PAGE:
The effects of perioperative dexamethasone on eicosanoids and mediators of inflammation resolution: A sub-study of the PADDAG trial

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Abstract

Introduction: Dexamethasone is an antiemetic that is frequently administered before or after the induction of anesthesia for prevention and treatment of perioperative nausea and vomiting. Dexamethasone has anti-inflammatory and immunosuppressive effects primarily via suppression of expression of inflammatory mediators. However, its effect on the eicosanoids and docosanoids that mediate the inflammatory response and inflammation resolution are unclear. We aimed to assess the effect of a single dose of intra-operative dexamethasone on peri‑operative eicosanoids involved in inflammation including leukotriene B4 (LTB4) and 20-hydroxyeicosatetraenoic acid (20-HETE), and inflammation resolution (Specialised Proresolving Mediators (SPM)). Patients and Methods: A subgroup of 80 patients from the randomised controlled PADDAG trial was enrolled into this substudy. They were allocated to receive 0, 4 or 8 mg dexamethasone administered intravenously at induction of anesthesia. Blood samples were collected before and 24 h after dexamethasone, for measurement of leukocytes, hs-CRP, LTB4, 20-HETE, the SPM pathway intermediates (14-HDHA, 18-HEPE and 17-HDHA) and SPMs (E-series resolvins, and D-series resolvins). Results: Compared to the administration of placebo, neutrophil count was elevated (P<0.05) 24 h after administration of 4 and 8 mg dexamethasone. Dexamethasone (8 mg) resulted in increased levels of LTB4 (P = 0.012) and 20-HETE (P = 0.009) and reduced hs-CRP levels (P<0.001). Dexamethasone did not significantly affect plasma SPM pathway intermediates or RvE3. Conclusion: Antiemetic doses of dexamethasone given during surgery increased plasma LTB4 and 20-HETE at a time when hs-CRP was significantly reduced. Plasma SPM pathway intermediates and RvE3 were unaffected.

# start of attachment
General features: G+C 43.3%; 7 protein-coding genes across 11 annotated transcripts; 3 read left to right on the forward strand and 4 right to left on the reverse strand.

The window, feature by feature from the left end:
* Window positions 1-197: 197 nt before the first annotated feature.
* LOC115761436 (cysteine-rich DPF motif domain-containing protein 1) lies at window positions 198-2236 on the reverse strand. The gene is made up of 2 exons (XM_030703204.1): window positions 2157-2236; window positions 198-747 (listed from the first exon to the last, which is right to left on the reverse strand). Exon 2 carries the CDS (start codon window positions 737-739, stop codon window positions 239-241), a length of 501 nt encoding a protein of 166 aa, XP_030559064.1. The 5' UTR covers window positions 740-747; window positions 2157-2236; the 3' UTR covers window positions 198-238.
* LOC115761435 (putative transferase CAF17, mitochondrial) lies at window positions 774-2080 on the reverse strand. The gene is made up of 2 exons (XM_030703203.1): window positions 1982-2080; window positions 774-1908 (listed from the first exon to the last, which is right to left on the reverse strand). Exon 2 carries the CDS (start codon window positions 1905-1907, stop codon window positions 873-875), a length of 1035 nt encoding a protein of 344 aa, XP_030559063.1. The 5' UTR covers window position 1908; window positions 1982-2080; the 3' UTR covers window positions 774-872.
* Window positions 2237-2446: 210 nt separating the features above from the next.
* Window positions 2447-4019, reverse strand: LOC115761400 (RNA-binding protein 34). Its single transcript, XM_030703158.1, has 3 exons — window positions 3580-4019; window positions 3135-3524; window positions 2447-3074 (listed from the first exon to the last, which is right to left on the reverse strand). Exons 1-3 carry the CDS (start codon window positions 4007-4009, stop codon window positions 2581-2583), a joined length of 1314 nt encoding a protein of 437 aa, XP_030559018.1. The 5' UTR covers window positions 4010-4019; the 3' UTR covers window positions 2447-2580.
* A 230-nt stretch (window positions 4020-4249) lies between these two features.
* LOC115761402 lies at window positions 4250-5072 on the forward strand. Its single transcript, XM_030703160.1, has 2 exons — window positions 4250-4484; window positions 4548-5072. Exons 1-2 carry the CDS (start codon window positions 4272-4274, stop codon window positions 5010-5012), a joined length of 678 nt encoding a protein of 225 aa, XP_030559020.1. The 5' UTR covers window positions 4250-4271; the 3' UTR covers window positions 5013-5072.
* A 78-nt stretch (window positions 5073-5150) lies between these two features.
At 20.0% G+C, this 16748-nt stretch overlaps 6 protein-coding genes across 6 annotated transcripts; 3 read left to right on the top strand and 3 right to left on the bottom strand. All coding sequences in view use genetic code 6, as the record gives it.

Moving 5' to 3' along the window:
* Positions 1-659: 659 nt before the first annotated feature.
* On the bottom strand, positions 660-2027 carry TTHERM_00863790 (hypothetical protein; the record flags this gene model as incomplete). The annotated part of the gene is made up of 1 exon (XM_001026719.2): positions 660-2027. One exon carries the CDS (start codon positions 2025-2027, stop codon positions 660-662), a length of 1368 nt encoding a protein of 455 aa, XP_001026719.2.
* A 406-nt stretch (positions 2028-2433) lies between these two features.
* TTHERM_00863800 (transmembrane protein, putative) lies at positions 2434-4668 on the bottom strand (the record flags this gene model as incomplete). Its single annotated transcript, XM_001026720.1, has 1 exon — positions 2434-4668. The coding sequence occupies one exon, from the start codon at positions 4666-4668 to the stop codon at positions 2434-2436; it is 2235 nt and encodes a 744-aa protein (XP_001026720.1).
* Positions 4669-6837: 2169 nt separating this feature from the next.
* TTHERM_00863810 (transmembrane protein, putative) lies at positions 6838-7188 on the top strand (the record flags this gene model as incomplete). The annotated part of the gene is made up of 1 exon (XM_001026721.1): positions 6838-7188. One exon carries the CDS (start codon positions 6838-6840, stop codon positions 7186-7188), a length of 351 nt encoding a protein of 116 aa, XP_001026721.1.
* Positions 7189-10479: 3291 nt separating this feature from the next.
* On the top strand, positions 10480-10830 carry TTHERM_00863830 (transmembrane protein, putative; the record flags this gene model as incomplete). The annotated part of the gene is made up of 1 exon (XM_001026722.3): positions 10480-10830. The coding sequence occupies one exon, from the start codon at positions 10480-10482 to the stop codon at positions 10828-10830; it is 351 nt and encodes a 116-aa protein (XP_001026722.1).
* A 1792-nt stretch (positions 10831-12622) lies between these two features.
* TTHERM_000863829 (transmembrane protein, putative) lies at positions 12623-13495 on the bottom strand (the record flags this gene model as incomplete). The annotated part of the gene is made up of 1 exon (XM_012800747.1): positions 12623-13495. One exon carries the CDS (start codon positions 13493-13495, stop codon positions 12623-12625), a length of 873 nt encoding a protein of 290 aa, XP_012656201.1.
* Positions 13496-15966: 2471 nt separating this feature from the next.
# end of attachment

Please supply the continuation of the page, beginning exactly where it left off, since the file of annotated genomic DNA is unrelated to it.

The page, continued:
Original languageEnglish
Article number102334
JournalProstaglandins Leukotrienes and Essential Fatty Acids
Volume173
DOIs
Publication statusPublished - Oct 2021

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